What is it that drives us to succeed? What is it that feeds our thirst to survive? Meaningful questions? Rhetorical questions? Maybe? More questions? Yes.

How many times have you looked out thinking that you are almost there to only realize that the destination is not at the end of that tunnel’s light, but it is just beyond the (next) horizon? The world of an artist is never ending, yet, one craves for a destination. For an emerging artist that destination may be getting a part in a stage production, or perhaps as an intern or any employment in the creative industry for that matter.

But what happens when that destination is elusive for that young artist as the struggle mounts to find meaningful employment? The years tick on. Do you still wait or do you still look and work towards the end of the tunnel?

Recently, an opinion was discussed that being an optimist is not the ideal view; rather one should be a realist. An optimist will keep saying that all will be right. But what happens when it is not all right? The optimist will keep at it. A realist on the other hand will digest what is at hand and circumnavigate to make it work. In short, a realist understands that if option A is not working, then it is not all right. A new approach is therefore needed. It is time to go with option B or next option in order to reach the end of the tunnel. With that in mind, what do you see when you look at this picture of the mountain goat? How did the goat get there? The goat desired something and it got there – it reached its destination. Which path did the goat follow – that of an optimist or realist?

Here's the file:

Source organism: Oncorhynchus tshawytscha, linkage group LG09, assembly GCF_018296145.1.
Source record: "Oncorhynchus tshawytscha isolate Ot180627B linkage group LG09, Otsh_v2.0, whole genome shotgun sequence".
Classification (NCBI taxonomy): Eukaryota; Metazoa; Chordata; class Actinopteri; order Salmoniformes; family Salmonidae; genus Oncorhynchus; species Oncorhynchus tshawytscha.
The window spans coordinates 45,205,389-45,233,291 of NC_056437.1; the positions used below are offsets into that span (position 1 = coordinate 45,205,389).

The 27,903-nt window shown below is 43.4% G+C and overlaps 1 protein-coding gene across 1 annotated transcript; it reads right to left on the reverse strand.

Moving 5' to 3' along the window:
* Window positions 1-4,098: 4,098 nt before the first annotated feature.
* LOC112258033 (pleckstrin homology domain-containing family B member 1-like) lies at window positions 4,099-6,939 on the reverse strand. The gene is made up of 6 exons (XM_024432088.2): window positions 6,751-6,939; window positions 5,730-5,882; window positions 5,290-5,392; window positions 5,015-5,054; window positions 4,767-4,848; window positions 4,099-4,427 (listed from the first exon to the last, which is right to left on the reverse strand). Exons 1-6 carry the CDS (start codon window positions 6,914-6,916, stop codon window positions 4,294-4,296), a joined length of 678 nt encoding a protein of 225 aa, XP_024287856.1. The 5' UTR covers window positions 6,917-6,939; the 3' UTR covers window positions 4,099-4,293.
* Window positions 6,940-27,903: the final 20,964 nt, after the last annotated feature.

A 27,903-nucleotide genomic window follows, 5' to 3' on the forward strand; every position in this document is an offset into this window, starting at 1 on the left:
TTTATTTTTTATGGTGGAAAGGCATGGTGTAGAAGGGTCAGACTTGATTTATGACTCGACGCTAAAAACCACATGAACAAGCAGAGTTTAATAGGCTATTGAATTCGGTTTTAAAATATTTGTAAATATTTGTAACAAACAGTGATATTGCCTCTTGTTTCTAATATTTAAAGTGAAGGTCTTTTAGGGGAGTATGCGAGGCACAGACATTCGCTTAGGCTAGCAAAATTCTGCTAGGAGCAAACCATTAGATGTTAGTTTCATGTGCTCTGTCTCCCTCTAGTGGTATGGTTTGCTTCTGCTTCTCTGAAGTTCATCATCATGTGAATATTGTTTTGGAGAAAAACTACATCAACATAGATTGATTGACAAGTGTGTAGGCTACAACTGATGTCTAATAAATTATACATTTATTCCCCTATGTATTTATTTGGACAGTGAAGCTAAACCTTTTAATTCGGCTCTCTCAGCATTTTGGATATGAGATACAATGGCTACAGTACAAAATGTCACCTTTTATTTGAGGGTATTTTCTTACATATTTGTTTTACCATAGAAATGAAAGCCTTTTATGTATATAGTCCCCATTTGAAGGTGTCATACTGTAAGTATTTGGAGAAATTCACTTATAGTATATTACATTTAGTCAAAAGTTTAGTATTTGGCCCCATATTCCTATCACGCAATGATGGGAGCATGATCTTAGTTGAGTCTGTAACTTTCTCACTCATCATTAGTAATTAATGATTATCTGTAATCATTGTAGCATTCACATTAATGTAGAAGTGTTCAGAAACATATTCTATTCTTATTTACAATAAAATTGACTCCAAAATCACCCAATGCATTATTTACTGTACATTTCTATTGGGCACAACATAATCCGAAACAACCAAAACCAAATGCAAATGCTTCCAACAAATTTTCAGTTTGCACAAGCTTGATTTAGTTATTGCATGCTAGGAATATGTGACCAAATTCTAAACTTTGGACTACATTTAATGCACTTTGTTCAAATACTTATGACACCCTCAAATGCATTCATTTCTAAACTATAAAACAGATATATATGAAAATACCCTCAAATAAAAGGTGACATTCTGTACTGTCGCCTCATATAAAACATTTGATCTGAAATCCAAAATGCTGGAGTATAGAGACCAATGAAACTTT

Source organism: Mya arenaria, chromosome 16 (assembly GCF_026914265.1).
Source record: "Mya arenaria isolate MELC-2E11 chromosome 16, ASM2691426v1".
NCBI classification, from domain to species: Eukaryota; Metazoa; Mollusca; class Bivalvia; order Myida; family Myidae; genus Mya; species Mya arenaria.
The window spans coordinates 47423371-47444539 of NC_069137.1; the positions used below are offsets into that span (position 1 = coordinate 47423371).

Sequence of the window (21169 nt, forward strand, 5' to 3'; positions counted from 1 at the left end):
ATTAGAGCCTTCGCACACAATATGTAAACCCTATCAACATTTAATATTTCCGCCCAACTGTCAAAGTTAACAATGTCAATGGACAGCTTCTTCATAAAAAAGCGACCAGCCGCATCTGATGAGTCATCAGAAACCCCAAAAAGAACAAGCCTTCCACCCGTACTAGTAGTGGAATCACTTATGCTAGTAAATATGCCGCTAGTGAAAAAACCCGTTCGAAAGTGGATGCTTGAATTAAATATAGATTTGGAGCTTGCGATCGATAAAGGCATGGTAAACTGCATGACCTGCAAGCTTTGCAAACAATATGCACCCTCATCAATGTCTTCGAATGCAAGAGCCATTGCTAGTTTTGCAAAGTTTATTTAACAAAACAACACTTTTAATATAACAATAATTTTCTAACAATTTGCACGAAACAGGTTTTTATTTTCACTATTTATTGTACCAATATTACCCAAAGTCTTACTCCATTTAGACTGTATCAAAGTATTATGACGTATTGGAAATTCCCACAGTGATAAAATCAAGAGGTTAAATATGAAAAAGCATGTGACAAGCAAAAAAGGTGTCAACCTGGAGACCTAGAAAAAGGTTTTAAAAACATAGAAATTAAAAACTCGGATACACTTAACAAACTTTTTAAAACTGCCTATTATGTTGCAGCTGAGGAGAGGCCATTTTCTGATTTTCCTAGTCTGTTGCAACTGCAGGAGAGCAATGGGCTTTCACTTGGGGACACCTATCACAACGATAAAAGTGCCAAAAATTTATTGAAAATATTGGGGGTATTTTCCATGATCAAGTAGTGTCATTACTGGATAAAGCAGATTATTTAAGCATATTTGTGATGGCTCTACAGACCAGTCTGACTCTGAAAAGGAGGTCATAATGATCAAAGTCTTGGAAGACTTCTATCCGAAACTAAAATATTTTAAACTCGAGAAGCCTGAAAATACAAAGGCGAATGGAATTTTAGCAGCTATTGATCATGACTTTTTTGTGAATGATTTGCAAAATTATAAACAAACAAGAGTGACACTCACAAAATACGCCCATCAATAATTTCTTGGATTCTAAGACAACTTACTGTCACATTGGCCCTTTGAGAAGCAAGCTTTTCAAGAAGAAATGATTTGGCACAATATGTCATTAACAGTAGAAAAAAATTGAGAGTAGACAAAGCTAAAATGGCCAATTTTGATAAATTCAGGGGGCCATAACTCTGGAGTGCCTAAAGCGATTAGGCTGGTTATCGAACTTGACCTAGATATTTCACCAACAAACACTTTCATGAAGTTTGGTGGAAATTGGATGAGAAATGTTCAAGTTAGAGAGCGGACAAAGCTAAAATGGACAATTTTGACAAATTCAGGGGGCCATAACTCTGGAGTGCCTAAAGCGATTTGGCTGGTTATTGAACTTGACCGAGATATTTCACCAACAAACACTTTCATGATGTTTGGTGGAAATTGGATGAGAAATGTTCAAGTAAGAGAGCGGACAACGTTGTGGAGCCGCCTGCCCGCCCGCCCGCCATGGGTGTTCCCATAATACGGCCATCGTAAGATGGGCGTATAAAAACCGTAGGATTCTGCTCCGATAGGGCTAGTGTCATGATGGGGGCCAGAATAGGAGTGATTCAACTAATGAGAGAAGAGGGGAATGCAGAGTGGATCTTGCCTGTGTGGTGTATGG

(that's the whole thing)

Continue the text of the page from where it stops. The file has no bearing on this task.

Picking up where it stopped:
When does an artist make that reality check to push on or stop? Does one continue being an optimist or face reality and call it quits? What factors will contribute to that decision?

Where do artists stand on this?


The image used is from the November 2010 issue of National Geographic. Photo by Joel Sartore.

Text by David Quammen:
“Mountain goats in Montana’s Glacier National Park may travel thousands of feet a day – vertically. This one descended a sheer rock wall to lick salt and other exposed minerals. Nutrients that aren’t as available during the long winter may trigger the hankering”.

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